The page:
Tip #3: Your workshops need to include multiple points of view

The optimum number of people in a workshop varies according to the complexity of processes in a business, but for any process or journey, you need at least two people and they should come from different parts of the business. That way, you’ll get contrasting perspectives on what the customer experience actually is and how things really work.

In other words, the value of your workshop is enhanced the greater the variety of relevant internal experience and opinion you can include. For a thorough process, follow up your initial workshop with a validation workshop, usually with more senior people, to review the journey you’ve mapped out.  

Tip #4: Decide on the appropriate level of detail

There are four or five different levels of process mapping. You can go high-level or you can go granular, but ideally you want somewhere in the middle that’s going to give you enough data to work with without it being overwhelming. The more common problem is that most people don’t go into enough detail.

Here’s an example of a good level of detail to aim for. In an Interactive Voice Response (IVR) system, you can have a handling error which doesn’t route people properly and blocks the whole journey. It could be that the audio message is correct, the customer presses the right button, and the documentation says it’s all correct, but it just doesn’t work. Without going to the right level of detail, you would never uncover this problem.

Tip #5: How to bring in the customer point of view to find and fix your points of failure

Effective customer journey mapping requires you to analyse how the journey is performing from your customers’ point of view at each of the stages you have documented on the map.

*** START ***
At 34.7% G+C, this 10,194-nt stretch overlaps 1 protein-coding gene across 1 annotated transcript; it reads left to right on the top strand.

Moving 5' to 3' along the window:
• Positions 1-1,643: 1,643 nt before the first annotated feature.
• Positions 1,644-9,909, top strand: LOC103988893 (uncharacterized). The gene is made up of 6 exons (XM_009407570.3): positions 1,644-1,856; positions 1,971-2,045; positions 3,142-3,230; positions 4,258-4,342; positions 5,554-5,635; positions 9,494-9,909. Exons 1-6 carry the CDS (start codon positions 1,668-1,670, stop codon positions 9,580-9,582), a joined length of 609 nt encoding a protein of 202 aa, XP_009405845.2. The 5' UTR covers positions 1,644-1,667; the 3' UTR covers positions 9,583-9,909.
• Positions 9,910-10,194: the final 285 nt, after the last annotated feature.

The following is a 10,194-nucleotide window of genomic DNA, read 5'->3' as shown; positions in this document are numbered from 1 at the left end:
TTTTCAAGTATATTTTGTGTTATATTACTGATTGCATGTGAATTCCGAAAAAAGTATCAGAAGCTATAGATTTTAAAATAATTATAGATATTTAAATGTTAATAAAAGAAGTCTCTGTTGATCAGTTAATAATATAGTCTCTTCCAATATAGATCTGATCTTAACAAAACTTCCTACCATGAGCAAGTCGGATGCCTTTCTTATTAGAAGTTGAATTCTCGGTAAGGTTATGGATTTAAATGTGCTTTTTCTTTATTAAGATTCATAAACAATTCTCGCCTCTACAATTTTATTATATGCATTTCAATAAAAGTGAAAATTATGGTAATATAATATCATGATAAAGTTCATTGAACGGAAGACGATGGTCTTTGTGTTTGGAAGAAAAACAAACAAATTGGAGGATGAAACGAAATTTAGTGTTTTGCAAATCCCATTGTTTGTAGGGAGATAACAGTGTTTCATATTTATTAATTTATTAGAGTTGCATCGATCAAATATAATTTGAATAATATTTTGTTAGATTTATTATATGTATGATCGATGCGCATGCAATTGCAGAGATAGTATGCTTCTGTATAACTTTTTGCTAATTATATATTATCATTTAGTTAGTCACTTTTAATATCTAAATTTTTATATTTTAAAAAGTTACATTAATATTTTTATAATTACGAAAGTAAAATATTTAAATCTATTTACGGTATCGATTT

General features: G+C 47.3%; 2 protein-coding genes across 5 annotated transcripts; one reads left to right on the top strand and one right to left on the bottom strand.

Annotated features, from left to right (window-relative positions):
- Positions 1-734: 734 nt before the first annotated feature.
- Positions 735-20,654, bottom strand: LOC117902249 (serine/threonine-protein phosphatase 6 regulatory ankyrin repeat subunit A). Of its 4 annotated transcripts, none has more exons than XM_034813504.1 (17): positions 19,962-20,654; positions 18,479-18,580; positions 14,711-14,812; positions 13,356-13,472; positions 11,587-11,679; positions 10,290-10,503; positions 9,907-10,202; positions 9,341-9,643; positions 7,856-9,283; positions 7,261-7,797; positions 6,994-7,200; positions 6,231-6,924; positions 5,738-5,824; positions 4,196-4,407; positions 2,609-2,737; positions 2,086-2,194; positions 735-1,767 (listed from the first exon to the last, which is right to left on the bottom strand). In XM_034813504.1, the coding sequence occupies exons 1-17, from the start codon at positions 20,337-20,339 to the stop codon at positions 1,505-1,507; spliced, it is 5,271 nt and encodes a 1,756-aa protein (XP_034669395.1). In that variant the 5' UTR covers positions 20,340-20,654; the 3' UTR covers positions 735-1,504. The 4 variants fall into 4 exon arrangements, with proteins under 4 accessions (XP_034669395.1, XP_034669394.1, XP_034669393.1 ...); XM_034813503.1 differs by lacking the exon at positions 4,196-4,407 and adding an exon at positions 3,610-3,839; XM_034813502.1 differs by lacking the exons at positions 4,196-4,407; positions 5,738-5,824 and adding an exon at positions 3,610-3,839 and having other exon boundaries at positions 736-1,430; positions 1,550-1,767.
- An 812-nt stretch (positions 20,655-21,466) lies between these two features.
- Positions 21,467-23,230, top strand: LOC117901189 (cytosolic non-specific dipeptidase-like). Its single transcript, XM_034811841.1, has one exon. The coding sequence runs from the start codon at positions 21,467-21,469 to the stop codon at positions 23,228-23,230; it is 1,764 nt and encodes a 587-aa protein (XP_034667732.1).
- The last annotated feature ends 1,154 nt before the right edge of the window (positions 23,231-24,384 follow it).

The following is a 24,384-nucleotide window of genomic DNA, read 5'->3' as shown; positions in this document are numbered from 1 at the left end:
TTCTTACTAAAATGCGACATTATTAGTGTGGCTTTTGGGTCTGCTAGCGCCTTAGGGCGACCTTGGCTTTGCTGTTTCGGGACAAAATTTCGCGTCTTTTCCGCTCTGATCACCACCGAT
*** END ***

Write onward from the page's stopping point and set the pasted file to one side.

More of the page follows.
Once you have a journey map that documents all parts of the journey to the right level of detail, align this with your customer metrics. Whether you use Customer Satisfaction scores or Customer Effort, the score should tell you with a good level of precision whether things are working well and whether they aren’t.

Those parts of the journey where you have low scores are your points of failure. These are the points of the journey where customers give up and leave, or where they complain. Often these take the form of loops into which customers get stuck and have to call your contact centre.

When you know where your problems are, you can come up with improvements and mark them on your map. After you’ve implemented that improvement and let it run for a set period, you can then rescore the journey and repeat the same exercise.

Doing this process systematically – aligning customer feedback scores to your customer journey map – allows you to:

  • Locate problems and failure points
  • Design and implement improvements
  • Measure the impact of improvements
  • Show a track record of improvements through the customer journey that you can share with internal stakeholders
  • Identify what has worked (so you can replicate it)
  • Identify what improvements have not worked – so you can continue to work on new improvements

All of these benefits are great, but you will never experience them to their full extent unless you use the right customer personas.

Tip #6: You need to use customer personas

If you have a particular demographic and target customer then you want to make ensure the customer journey is working for them. A 75-year-old retiree ringing a pet food company to ask what food works best for their diabetic Alsatian will have a different experience to a young single professional of 30 who’s just moved a kitten into their London flat.

You might have target personas already or you can develop them, but these are important because the experience of customer A will be very different from customer B. It’s no good testing, scoring, or optimising your customer journey unless you do so from the perspective of your target personas.